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ILO: Forced Labor Still Widespread in Burma

  • Ron Corben

The United Nations' International Labor Organization (ILO) says Burma has made limited progress in curtailing the use of forced labor.

Steve Marshall, the International Labor Organization's liaison officer in Burma, says over the past three years there have been "significant steps" toward eliminating forced labor in the country. The most progress has been in private organizations and the civil administration.

"To an extent, the government has passed laws which say that forced labor is illegal, which is a very important first step of cours," said Marshall. "The government has undertaken quite a lot of educational activity among local authorities particularly within the military as to the law and the responsibilities under the law."

Burma's military government has long used forced labor in everything from building roads to carrying military supplies through the jungle. At its extremes, there have been reports of people being pressed to walk through mine fields as human minesweepers.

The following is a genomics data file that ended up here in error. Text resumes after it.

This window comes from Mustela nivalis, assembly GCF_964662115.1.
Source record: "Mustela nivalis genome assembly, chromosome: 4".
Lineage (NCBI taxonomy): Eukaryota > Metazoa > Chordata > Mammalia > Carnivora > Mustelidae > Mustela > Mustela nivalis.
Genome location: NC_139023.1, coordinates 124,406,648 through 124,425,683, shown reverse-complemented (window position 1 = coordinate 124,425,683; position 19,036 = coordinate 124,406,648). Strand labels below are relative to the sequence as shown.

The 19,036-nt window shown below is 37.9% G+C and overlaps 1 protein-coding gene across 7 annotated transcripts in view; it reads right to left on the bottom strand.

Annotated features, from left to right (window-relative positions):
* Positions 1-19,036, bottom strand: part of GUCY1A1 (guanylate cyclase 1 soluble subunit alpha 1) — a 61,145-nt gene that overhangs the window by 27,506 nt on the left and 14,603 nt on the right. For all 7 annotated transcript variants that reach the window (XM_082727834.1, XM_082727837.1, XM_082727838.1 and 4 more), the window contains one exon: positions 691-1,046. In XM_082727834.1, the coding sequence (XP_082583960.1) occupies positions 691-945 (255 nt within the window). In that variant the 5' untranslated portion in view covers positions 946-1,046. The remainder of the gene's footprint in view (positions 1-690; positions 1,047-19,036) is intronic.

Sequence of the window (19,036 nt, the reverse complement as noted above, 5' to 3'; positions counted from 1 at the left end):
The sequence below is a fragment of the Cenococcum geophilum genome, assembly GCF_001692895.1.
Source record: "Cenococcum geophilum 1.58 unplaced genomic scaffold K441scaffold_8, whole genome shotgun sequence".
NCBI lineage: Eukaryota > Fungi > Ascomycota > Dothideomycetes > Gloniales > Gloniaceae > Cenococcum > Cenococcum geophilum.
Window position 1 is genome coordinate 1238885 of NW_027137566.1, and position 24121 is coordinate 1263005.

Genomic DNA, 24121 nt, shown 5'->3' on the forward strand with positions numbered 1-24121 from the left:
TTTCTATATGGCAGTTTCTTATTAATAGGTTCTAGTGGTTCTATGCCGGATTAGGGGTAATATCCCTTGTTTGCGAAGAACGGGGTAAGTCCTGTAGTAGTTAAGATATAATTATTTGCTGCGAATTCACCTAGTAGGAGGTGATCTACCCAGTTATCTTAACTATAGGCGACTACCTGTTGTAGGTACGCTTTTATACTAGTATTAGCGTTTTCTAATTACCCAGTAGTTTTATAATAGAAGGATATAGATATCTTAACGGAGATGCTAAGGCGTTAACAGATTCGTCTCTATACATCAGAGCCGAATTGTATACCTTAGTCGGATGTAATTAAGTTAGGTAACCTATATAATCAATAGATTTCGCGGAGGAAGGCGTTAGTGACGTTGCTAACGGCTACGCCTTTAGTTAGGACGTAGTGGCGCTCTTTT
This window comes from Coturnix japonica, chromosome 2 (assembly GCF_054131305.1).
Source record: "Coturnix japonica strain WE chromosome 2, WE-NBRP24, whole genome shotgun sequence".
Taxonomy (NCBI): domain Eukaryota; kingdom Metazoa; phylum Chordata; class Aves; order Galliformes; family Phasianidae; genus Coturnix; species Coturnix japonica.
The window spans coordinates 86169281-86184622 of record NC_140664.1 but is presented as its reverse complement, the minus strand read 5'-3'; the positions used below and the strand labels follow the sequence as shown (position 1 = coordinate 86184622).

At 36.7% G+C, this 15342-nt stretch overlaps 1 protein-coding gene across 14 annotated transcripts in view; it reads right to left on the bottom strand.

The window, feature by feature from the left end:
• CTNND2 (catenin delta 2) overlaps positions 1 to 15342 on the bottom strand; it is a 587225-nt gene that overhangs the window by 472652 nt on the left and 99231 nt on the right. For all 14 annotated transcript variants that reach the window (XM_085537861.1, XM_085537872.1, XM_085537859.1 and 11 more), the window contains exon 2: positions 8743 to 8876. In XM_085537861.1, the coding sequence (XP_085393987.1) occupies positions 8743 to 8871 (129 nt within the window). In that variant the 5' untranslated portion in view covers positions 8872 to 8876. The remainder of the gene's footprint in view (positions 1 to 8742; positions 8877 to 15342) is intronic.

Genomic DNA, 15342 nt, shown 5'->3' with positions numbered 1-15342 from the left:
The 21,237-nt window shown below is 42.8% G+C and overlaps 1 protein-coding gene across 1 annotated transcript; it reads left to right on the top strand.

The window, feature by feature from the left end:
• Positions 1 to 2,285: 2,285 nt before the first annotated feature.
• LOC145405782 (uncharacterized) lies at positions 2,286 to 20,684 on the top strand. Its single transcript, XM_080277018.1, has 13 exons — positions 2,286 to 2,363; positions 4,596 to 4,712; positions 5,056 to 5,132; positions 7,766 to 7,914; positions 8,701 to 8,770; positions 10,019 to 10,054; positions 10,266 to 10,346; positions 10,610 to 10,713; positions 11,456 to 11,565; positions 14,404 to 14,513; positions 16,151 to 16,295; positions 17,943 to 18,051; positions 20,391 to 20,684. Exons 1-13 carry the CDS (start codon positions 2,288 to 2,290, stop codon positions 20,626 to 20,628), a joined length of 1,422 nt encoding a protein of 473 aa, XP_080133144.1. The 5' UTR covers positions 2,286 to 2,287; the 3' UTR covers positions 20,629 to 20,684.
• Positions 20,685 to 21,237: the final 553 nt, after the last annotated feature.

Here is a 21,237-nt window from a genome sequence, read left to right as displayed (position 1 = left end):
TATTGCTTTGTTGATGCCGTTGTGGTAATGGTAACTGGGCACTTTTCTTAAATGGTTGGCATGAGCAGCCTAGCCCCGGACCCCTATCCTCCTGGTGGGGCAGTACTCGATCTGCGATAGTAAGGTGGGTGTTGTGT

Rights groups say thousands of Burmese are forced to work against their will, including children and the elderly. Many suffer abuse, including gang rape and murder.

Marshall said Thursday in Bangkok the military particularly continues to use forced labor.

"There are some indicators within the civilian side of the administration, which is very good," said Marshall. "In the military side of the administration, there is no clear evidence of any change whatsoever."

One area of progress has been a new system that allows citizens to complain to the ILO. That has helped the rescue children forced to join the military.

In its new report, the ILO report says the government now regularly discharges under-age soldiers if complaints are filed.

Some armed ethnic groups also use child soldiers and Burma's government has allowed the ILO to talk with them to try to end the practice.

Marshall says there are moves to write new labor laws to allow trade unions once a new parliament is convened after elections later this year.

Regional political analysts say Burma's government appears to be taking a more cautious approach in dealing with labor and economic issues ahead of the elections. The vote will be the first in 20 years and is expected to place the government under the international spotlight.

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